We start off with an ominous close-up of a giant, menacing microphone just waiting for someone to feed words into it for broadcast to the British Empire, which comprised a quarter of the world’s population at the time, according to the lead-in, which also informs us it’s 1925. Once we get a few camera angles on the microphone, we see Bertie and Elizabeth waiting for him to go out and give the closing speech at the Empire Exhibition. With them are Derek Jacobi, playing the Archbishop of Canterbury, and a few Palace suits, all of whom look tense. It’s kind of funny to see Derek Jacobi in this movie, considering he’s played a stammerer himself at least three times. Bertie looks like he wants to throw up. In a room somewhere, Adrian Scarborough, here playing a BBC announcer, introduces Bertie’s speech, as Bertie makes his way toward his own microphone like he’s hiking to his own funeral. Adrian informs us all that Bertie’s dad and older brother have already spoken on the wireless, and now it’s his turn. Bertie emerges into the stadium, which is packed with people, and he stares at the menacing red cue light as it flashes, then stays on to tell him it’s time to get started. He stares at the microphone and struggles to begin. The silence is long and awkward. He finally manages to get started, but before long he hits a troublesome “K” sound when he has to say “King” and it gets uncomfortable all over again. Elizabeth looks like her heart’s breaking for him, and the crowd starts to get restless. In reality, this speech didn’t go quite so badly, and Elizabeth wasn’t even there, but that’s less dramatic.
It seems that periodically (usually around the time the monarchy experiences a surge of popularity), there’s some vocal whiners that raise their voices and bleat: “But what do they do? The royals just laze around and we pay for it!” Well, actually, working members of the royal family do quite a lot, and you don’t pay for all of it (only expenses incurred on official business can really be paid by the taxpayers). The queen regularly carries out something in the neighborhood of 400 official engagements and audiences every year, which means she’s doing more than one of these per day. The woman’s 85 years old. How many 85-year-olds do you know who are still doing their day jobs? Which they’ve held their whole damn lives?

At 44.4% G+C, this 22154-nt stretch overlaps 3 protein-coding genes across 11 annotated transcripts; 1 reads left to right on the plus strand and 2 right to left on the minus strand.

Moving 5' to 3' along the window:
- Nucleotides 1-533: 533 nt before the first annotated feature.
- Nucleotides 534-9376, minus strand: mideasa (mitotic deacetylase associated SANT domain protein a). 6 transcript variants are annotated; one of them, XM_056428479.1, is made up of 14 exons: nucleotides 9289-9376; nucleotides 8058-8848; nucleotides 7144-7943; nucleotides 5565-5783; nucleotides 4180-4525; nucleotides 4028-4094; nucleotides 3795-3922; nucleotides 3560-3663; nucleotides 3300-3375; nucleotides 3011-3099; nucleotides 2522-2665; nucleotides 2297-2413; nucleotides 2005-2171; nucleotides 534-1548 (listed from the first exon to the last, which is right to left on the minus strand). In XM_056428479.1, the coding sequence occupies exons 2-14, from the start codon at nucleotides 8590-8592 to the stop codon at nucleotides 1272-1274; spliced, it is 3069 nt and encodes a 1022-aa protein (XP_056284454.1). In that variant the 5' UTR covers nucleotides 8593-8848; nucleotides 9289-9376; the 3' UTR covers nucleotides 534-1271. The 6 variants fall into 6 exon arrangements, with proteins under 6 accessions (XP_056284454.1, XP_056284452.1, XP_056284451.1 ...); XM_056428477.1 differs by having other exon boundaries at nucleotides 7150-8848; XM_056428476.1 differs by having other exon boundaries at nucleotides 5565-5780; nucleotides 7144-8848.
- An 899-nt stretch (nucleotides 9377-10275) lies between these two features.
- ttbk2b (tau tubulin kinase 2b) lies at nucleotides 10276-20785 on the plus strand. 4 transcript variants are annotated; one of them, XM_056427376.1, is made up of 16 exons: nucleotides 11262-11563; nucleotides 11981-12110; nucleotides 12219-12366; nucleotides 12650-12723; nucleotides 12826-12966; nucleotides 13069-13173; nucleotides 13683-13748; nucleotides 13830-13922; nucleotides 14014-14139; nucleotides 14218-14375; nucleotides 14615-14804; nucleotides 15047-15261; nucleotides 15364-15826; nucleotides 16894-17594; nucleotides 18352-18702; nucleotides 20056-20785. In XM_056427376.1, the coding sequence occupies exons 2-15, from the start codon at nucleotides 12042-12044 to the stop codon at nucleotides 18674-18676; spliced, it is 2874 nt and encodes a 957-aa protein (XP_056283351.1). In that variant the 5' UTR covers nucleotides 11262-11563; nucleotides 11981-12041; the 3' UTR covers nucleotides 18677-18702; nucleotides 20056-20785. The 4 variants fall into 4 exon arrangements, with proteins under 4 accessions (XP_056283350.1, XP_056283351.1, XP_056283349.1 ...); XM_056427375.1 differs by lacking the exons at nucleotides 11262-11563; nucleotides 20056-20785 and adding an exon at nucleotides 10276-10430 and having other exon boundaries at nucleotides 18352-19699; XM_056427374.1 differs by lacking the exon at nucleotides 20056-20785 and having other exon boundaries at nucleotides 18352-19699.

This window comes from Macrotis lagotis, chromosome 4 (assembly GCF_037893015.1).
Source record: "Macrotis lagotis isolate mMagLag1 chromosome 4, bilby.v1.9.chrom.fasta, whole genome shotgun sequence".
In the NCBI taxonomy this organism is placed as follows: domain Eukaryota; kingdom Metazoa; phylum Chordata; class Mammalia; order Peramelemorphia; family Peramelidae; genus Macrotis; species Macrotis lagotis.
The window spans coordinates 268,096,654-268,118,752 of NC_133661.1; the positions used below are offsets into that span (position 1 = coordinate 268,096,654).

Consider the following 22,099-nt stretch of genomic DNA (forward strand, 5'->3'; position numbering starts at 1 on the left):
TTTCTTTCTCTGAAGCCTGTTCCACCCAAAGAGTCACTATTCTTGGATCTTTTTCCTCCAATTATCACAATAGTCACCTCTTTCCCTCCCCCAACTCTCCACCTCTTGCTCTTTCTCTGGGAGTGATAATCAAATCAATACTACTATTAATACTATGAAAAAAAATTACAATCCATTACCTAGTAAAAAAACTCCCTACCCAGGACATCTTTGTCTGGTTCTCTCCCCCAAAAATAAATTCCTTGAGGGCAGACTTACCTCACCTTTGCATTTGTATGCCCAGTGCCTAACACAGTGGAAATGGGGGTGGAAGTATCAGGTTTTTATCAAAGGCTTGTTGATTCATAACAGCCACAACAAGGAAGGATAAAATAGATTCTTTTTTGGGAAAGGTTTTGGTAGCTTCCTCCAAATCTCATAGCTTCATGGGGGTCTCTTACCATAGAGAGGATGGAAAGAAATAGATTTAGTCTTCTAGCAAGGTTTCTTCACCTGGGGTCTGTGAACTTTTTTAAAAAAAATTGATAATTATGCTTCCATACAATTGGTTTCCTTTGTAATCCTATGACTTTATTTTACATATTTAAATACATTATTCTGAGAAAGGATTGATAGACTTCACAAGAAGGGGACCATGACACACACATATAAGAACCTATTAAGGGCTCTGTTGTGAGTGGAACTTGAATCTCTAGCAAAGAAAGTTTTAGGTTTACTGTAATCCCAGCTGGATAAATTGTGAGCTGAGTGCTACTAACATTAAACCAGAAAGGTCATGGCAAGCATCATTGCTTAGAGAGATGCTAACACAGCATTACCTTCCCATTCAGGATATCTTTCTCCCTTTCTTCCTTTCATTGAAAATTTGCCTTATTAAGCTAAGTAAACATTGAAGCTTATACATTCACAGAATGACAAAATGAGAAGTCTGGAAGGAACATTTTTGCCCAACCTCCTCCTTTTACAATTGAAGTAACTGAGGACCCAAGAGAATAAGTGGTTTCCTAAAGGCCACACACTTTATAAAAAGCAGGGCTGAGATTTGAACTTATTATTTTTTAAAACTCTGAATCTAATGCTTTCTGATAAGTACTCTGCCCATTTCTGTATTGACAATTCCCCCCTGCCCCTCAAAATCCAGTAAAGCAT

So long house of Saxe-Coburg-Gotha. On July 17, 1917, King George V issued a proclamation that officially changed the royal family’s last name to Windsor. The Saxe-Coburg-Gotha title came courtesy of Prince Albert and was proudly held throughout the Victorian and Edwardian age. But then World War I broke out and Germans (and the names they came with) weren’t terribly popular in Britain. Things got really … Continue reading House of Windsor
On July 15, 1685, Monmouth’s Rebellion ended when James Scott, Duke of Monmouth and illegitimate son of Charles II, was executed in London for attempting to depose his uncle, James II, and seize the throne for himself. Monmouth was Charles’s eldest child and was born in Rotterdam in April 1649 while Charles was exiled during the Protectorate. He was handed over to William Crofts, 1st … Continue reading Monmouth’s Rebellion
5:00 Good morning, Anglophiles! Welcome to the royal wedding liveblog. I’ve got a massive pot of serious English breakfast tea and a buttered crumpet at my elbow and a pair of cavalier king Charles spaniels at my feet. I’ve watched half a dozen crappy TV specials on young royals and the great new royal romance we’re watching unfold. I’m ready for this thing. Let’s get … Continue reading Royal Wedding Liveblog